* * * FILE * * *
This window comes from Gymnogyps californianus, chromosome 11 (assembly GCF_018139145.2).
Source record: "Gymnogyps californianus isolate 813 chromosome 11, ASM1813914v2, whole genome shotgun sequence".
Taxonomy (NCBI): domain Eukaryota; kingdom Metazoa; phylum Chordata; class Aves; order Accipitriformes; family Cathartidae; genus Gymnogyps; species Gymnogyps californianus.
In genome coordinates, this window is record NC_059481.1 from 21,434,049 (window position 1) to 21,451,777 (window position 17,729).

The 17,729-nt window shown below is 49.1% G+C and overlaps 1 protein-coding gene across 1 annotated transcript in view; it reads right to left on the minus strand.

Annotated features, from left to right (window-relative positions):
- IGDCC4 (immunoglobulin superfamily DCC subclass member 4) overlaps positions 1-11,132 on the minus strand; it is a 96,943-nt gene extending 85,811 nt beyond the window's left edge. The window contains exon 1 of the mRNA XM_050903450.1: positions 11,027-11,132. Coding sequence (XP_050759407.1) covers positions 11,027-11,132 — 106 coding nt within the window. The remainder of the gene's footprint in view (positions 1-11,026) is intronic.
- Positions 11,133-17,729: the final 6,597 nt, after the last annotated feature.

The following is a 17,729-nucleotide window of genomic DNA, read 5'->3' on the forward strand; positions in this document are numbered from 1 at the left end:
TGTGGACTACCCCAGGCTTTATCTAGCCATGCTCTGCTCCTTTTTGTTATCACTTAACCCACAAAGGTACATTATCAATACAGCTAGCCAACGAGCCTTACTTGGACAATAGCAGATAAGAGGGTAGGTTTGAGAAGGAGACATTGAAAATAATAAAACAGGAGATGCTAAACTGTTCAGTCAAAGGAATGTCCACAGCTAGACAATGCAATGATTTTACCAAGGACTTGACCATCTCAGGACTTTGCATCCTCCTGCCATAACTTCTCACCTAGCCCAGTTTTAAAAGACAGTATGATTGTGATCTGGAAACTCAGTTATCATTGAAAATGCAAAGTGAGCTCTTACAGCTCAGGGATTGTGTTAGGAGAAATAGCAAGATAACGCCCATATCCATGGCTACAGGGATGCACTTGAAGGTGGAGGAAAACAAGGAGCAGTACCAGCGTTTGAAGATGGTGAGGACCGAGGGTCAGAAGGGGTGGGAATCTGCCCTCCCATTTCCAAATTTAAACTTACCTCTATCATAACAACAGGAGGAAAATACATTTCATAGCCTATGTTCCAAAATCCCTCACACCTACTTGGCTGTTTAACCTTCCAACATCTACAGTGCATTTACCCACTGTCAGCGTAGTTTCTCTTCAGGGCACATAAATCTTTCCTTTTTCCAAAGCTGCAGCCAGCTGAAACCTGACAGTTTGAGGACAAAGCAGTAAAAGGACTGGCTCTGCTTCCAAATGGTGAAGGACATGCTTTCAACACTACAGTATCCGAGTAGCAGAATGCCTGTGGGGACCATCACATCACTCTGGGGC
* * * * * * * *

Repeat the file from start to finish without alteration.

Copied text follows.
This window comes from Gymnogyps californianus, chromosome 11 (assembly GCF_018139145.2).
Source record: "Gymnogyps californianus isolate 813 chromosome 11, ASM1813914v2, whole genome shotgun sequence".
Taxonomy (NCBI): domain Eukaryota; kingdom Metazoa; phylum Chordata; class Aves; order Accipitriformes; family Cathartidae; genus Gymnogyps; species Gymnogyps californianus.
In genome coordinates, this window is record NC_059481.1 from 21,434,049 (window position 1) to 21,451,777 (window position 17,729).

The 17,729-nt window shown below is 49.1% G+C and overlaps 1 protein-coding gene across 1 annotated transcript in view; it reads right to left on the minus strand.

Annotated features, from left to right (window-relative positions):
- IGDCC4 (immunoglobulin superfamily DCC subclass member 4) overlaps positions 1-11,132 on the minus strand; it is a 96,943-nt gene extending 85,811 nt beyond the window's left edge. The window contains exon 1 of the mRNA XM_050903450.1: positions 11,027-11,132. Coding sequence (XP_050759407.1) covers positions 11,027-11,132 — 106 coding nt within the window. The remainder of the gene's footprint in view (positions 1-11,026) is intronic.
- Positions 11,133-17,729: the final 6,597 nt, after the last annotated feature.

The following is a 17,729-nucleotide window of genomic DNA, read 5'->3' on the forward strand; positions in this document are numbered from 1 at the left end:
TGTGGACTACCCCAGGCTTTATCTAGCCATGCTCTGCTCCTTTTTGTTATCACTTAACCCACAAAGGTACATTATCAATACAGCTAGCCAACGAGCCTTACTTGGACAATAGCAGATAAGAGGGTAGGTTTGAGAAGGAGACATTGAAAATAATAAAACAGGAGATGCTAAACTGTTCAGTCAAAGGAATGTCCACAGCTAGACAATGCAATGATTTTACCAAGGACTTGACCATCTCAGGACTTTGCATCCTCCTGCCATAACTTCTCACCTAGCCCAGTTTTAAAAGACAGTATGATTGTGATCTGGAAACTCAGTTATCATTGAAAATGCAAAGTGAGCTCTTACAGCTCAGGGATTGTGTTAGGAGAAATAGCAAGATAACGCCCATATCCATGGCTACAGGGATGCACTTGAAGGTGGAGGAAAACAAGGAGCAGTACCAGCGTTTGAAGATGGTGAGGACCGAGGGTCAGAAGGGGTGGGAATCTGCCCTCCCATTTCCAAATTTAAACTTACCTCTATCATAACAACAGGAGGAAAATACATTTCATAGCCTATGTTCCAAAATCCCTCACACCTACTTGGCTGTTTAACCTTCCAACATCTACAGTGCATTTACCCACTGTCAGCGTAGTTTCTCTTCAGGGCACATAAATCTTTCCTTTTTCCAAAGCTGCAGCCAGCTGAAACCTGACAGTTTGAGGACAAAGCAGTAAAAGGACTGGCTCTGCTTCCAAATGGTGAAGGACATGCTTTCAACACTACAGTATCCGAGTAGCAGAATGCCTGTGGGGACCATCACATCACTCTGGGGC